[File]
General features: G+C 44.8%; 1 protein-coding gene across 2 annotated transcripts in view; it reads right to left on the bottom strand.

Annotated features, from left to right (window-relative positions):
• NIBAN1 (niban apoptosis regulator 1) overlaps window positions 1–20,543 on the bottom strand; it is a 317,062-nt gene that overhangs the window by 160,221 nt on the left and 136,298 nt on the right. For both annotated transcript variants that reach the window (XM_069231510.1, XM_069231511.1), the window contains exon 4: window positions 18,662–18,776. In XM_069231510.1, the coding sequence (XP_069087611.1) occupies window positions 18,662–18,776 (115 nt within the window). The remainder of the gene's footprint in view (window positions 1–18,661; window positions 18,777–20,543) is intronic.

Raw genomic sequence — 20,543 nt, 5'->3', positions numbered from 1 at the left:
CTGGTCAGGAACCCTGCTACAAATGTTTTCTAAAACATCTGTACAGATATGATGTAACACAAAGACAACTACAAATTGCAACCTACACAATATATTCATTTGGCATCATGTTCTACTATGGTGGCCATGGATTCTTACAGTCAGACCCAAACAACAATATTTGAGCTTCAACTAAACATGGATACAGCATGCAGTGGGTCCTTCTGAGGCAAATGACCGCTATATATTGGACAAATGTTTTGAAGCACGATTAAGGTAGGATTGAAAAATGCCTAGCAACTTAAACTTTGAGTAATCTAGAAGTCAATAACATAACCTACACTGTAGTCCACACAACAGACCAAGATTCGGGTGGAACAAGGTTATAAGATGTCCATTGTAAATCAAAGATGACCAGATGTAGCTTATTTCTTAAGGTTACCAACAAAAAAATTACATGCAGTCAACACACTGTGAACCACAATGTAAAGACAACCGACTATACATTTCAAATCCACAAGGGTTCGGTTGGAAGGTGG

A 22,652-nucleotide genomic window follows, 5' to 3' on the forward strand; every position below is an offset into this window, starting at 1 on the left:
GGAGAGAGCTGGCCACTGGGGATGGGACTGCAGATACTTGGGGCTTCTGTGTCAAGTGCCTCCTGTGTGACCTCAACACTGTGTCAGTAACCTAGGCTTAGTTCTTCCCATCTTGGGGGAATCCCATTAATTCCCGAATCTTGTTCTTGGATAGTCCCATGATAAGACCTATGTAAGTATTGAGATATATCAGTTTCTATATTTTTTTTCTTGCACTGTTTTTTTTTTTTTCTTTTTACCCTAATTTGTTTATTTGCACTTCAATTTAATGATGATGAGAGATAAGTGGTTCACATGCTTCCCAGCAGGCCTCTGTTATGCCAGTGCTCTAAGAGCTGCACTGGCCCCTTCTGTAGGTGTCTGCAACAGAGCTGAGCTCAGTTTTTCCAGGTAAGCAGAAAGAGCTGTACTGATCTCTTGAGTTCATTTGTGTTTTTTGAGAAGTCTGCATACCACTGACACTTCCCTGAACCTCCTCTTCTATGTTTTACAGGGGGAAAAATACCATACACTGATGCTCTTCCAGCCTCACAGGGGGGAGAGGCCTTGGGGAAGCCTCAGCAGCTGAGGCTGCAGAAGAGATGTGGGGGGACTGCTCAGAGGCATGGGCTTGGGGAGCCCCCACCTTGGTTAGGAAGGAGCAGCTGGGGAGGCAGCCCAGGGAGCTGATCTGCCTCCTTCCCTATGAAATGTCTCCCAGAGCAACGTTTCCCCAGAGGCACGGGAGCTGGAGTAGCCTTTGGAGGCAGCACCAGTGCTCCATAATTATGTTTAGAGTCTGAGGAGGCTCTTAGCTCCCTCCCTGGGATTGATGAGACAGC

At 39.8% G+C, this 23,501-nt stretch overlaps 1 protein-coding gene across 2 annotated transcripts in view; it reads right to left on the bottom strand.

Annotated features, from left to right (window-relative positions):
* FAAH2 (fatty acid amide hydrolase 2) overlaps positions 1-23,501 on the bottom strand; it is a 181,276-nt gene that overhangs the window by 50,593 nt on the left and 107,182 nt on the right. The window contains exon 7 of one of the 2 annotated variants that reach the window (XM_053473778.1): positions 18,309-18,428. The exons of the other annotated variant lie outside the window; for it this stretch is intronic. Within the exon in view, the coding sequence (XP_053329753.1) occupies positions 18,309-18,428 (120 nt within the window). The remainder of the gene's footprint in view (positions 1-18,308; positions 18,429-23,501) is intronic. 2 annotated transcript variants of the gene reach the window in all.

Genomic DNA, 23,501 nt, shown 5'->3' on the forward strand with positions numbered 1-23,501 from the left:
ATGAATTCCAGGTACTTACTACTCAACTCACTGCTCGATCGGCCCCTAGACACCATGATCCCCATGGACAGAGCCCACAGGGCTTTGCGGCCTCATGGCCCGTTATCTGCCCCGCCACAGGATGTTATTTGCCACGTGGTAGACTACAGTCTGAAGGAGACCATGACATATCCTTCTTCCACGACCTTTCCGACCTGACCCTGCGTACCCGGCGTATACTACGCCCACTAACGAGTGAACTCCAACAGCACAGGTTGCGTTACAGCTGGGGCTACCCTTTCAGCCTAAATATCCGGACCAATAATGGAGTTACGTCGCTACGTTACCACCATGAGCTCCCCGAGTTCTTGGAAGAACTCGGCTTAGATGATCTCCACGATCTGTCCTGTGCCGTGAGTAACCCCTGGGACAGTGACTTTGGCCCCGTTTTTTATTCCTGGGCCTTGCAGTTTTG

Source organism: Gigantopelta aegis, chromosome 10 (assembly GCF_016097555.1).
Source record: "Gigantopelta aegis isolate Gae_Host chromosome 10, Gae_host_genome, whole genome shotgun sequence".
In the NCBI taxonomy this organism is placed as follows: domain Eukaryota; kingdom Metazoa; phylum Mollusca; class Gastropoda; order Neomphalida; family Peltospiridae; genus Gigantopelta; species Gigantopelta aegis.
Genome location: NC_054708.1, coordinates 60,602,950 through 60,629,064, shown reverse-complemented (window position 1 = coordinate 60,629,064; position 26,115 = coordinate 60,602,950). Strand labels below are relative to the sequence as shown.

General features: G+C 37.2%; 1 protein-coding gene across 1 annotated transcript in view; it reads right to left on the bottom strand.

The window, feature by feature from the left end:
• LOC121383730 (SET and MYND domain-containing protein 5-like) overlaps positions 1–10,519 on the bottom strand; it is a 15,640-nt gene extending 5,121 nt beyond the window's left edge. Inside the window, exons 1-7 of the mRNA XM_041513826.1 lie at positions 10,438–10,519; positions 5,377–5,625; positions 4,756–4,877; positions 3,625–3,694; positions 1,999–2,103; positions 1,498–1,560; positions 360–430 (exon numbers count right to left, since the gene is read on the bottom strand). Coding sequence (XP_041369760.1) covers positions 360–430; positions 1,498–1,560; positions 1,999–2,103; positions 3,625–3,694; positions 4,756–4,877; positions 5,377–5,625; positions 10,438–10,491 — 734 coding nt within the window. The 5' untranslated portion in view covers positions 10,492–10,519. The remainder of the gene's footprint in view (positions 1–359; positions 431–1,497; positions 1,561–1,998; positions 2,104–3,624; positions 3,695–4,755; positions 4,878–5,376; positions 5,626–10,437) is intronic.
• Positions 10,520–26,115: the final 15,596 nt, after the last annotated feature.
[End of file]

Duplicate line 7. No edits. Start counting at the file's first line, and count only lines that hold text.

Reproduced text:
GGAGAGAGCTGGCCACTGGGGATGGGACTGCAGATACTTGGGGCTTCTGTGTCAAGTGCCTCCTGTGTGACCTCAACACTGTGTCAGTAACCTAGGCTTAGTTCTTCCCATCTTGGGGGAATCCCATTAATTCCCGAATCTTGTTCTTGGATAGTCCCATGATAAGACCTATGTAAGTATTGAGATATATCAGTTTCTATATTTTTTTTCTTGCACTGTTTTTTTTTTTTTCTTTTTACCCTAATTTGTTTATTTGCACTTCAATTTAATGATGATGAGAGATAAGTGGTTCACATGCTTCCCAGCAGGCCTCTGTTATGCCAGTGCTCTAAGAGCTGCACTGGCCCCTTCTGTAGGTGTCTGCAACAGAGCTGAGCTCAGTTTTTCCAGGTAAGCAGAAAGAGCTGTACTGATCTCTTGAGTTCATTTGTGTTTTTTGAGAAGTCTGCATACCACTGACACTTCCCTGAACCTCCTCTTCTATGTTTTACAGGGGGAAAAATACCATACACTGATGCTCTTCCAGCCTCACAGGGGGGAGAGGCCTTGGGGAAGCCTCAGCAGCTGAGGCTGCAGAAGAGATGTGGGGGGACTGCTCAGAGGCATGGGCTTGGGGAGCCCCCACCTTGGTTAGGAAGGAGCAGCTGGGGAGGCAGCCCAGGGAGCTGATCTGCCTCCTTCCCTATGAAATGTCTCCCAGAGCAACGTTTCCCCAGAGGCACGGGAGCTGGAGTAGCCTTTGGAGGCAGCACCAGTGCTCCATAATTATGTTTAGAGTCTGAGGAGGCTCTTAGCTCCCTCCCTGGGATTGATGAGACAGC